Nivolumab in patients with advanced hepatocellular carcinoma (CheckMate 040): an open-label, non-comparative, phase 1/2 dose escalation and expansion trial
Dr Anthony B El-Khoueiry, MD (a), Bruno Sangro, MD (b), †, Thomas Yau, MD (c), †, Todd S Crocenzi, MD (d), Masatoshi Kudo, MD (e), Chiun Hsu, MD (f), Tae-You Kim, MD (g), Su-Pin Choo, BMBS (h), Jörg Trojan, MD (i), Theodore H Welling 3rd, MD (j), Tim Meyer, MDk, Yoon-Koo Kang, MD (l), Winnie Yeo, MD (m), Akhil Chopra, MD (n), Jeffrey Anderson, MD (o), Christine dela Cruz, MD (o), Lixin Lang, PhD (o), Jaclyn Neely, PhD (o), Hao Tang, PhD (o), Homa B Dastani, PhD (o), Ignacio Melero (p, q)
For patients with advanced hepatocellular carcinoma, sorafenib is the only approved drug worldwide, and outcomes remain poor. We aimed to assess the safety and efficacy of nivolumab, a programmed cell death protein-1 (PD-1) immune checkpoint inhibitor, in patients with advanced hepatocellular carcinoma with or without chronic viral hepatitis.
We did a phase 1/2, open-label, non-comparative, dose escalation and expansion trial (CheckMate 040) of nivolumab in adults (≥18 years) with histologically confirmed advanced hepatocellular carcinoma with or without hepatitis C or B (HCV or HBV) infection.
Previous sorafenib treatment was allowed. A dose-escalation phase was conducted at seven hospitals or academic centres in four countries or territories (USA, Spain, Hong Kong, and Singapore) and a dose-expansion phase was conducted at an additional 39 sites in 11 countries (Canada, UK, Germany, Italy, Japan, South Korea, Taiwan).
At screening, eligible patients had Child-Pugh scores of 7 or less (Child-Pugh A or B7) for the dose-escalation phase and 6 or less (Child-Pugh A) for the dose-expansion phase, and an Eastern Cooperative Oncology Group performance status of 1 or less. Patients with HBV infection had to be receiving effective antiviral therapy (viral load <100 IU/mL); antiviral therapy was not required for patients with HCV infection.
We excluded patients previously treated with an agent targeting T-cell costimulation or checkpoint pathways. Patients received intravenous nivolumab 0·1–10 mg/kg every 2 weeks in the dose-escalation phase (3+3 design). Nivolumab 3 mg/kg was given every 2 weeks in the dose-expansion phase to patients in four cohorts: sorafenib untreated or intolerant without viral hepatitis, sorafenib progressor without viral hepatitis, HCV infected, and HBV infected.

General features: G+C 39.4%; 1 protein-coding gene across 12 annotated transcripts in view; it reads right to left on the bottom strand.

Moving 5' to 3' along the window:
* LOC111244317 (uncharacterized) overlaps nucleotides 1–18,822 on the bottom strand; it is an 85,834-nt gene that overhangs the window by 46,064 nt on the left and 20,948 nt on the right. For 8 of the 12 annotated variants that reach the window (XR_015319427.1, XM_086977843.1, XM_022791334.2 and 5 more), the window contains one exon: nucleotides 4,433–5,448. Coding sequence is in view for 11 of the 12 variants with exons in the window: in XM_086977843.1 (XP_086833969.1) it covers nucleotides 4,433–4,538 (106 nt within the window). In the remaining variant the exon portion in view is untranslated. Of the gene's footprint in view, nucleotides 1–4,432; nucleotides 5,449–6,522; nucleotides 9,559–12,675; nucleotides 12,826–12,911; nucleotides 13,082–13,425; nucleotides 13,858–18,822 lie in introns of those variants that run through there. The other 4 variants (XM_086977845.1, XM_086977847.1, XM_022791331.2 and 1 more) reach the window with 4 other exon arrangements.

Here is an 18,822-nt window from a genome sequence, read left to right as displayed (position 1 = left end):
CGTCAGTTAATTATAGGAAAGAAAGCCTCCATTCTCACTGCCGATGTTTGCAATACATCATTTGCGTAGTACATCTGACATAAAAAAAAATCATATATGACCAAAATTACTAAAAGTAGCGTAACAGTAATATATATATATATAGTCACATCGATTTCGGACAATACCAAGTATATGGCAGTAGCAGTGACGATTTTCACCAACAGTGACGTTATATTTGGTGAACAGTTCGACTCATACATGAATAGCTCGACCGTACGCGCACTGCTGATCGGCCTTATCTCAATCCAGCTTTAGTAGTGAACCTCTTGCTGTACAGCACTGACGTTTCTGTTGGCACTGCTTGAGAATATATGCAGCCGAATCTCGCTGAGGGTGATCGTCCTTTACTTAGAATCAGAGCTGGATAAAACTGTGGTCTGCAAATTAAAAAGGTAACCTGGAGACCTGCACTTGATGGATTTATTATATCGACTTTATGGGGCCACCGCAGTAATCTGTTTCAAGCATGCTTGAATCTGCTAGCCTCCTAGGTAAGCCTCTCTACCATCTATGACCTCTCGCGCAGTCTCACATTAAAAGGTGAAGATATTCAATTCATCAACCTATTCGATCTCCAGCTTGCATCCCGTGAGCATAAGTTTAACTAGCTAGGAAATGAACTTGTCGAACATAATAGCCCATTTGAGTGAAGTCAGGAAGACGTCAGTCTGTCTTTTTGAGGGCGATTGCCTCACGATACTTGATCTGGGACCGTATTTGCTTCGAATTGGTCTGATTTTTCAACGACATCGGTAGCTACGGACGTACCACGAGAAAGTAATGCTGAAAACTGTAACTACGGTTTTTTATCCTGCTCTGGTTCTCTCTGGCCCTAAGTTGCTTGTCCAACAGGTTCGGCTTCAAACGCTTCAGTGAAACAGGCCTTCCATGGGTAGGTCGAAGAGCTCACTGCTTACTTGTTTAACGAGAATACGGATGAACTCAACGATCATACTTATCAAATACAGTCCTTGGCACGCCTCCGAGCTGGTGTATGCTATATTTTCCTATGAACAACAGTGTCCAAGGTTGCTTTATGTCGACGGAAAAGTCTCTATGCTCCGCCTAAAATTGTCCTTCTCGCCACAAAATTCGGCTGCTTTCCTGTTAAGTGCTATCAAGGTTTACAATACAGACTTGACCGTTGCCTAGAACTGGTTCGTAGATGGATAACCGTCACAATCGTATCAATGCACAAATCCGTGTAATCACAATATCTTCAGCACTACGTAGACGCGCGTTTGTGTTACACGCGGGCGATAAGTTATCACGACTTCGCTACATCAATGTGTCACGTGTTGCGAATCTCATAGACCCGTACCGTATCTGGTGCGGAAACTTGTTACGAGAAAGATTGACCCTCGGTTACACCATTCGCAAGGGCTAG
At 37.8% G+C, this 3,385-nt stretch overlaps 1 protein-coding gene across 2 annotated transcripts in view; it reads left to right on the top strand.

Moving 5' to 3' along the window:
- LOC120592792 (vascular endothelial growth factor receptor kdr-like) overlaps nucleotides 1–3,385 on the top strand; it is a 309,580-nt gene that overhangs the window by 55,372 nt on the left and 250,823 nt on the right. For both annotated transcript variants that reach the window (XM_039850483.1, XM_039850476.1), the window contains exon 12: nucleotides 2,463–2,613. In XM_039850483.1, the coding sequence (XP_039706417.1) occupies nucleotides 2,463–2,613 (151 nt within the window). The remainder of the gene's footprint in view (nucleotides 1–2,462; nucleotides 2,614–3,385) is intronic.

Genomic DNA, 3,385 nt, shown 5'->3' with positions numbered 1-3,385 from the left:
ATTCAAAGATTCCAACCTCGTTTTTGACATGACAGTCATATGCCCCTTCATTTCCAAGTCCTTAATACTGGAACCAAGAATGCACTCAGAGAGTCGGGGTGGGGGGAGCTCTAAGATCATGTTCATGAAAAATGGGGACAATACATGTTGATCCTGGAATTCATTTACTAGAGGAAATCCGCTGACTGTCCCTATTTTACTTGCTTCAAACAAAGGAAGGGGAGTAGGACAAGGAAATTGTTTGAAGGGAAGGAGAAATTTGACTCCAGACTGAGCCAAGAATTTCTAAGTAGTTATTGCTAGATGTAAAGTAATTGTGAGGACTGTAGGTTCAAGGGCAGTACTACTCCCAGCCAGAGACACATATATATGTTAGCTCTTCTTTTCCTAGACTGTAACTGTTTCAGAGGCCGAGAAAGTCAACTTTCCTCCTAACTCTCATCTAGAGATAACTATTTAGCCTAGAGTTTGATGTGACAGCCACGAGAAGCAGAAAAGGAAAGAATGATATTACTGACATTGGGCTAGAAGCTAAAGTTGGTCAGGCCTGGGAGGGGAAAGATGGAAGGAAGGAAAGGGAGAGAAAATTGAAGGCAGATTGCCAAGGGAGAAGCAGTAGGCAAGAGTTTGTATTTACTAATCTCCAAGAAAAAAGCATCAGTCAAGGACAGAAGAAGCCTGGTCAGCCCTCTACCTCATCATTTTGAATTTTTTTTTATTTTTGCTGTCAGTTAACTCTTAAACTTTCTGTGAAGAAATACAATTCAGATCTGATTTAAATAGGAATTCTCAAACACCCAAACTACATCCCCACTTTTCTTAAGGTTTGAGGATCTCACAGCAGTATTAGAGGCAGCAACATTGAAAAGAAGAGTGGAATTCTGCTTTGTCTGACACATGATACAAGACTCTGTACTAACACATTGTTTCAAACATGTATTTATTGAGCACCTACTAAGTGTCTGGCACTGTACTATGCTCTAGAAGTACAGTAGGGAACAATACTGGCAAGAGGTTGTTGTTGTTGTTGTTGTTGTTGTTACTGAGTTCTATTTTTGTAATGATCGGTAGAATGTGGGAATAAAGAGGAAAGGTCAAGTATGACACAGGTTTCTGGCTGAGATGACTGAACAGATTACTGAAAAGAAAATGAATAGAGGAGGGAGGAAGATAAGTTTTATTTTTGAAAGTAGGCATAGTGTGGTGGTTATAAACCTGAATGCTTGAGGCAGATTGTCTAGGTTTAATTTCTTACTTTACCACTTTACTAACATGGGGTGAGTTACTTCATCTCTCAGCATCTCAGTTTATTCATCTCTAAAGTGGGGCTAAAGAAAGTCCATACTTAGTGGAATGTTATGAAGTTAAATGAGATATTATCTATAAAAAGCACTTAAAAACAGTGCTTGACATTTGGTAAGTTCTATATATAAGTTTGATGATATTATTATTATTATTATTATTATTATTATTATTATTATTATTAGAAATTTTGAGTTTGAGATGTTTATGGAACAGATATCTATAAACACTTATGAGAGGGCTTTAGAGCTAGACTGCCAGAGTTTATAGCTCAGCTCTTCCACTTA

Primary endpoints were safety and tolerability for the escalation phase and objective response rate (Response Evaluation Criteria In Solid Tumors version 1.1) for the expansion phase. This study is registered with ClinicalTrials.gov, number NCT01658878.
Between Nov 26, 2012, and Aug 8, 2016, 262 eligible patients were treated (48 patients in the dose-escalation phase and 214 in the dose-expansion phase). 202 (77%) of 262 patients have completed treatment and follow-up is ongoing.
During dose escalation, nivolumab showed a manageable safety profile, including acceptable tolerability. In this phase, 46 (96%) of 48 patients discontinued treatment, 42 (88%) due to disease progression. Incidence of treatment-related adverse events did not seem to be associated with dose and no maximum tolerated dose was reached. 12 (25%) of 48 patients had grade 3/4 treatment-related adverse events.
Three (6%) patients had treatment-related serious adverse events (pemphigoid, adrenal insufficiency, liver disorder). 30 (63%) of 48 patients in the dose-escalation phase died (not determined to be related to nivolumab therapy). Nivolumab 3 mg/kg was chosen for dose expansion. The objective response rate was 20% (95% CI 15–26) in patients treated with nivolumab 3 mg/kg in the dose-expansion phase and 15% (95% CI 6–28) in the dose-escalation phase.
Nivolumab had a manageable safety profile and no new signals were observed in patients with advanced hepatocellular carcinoma. Durable objective responses show the potential of nivolumab for treatment of advanced hepatocellular carcinoma.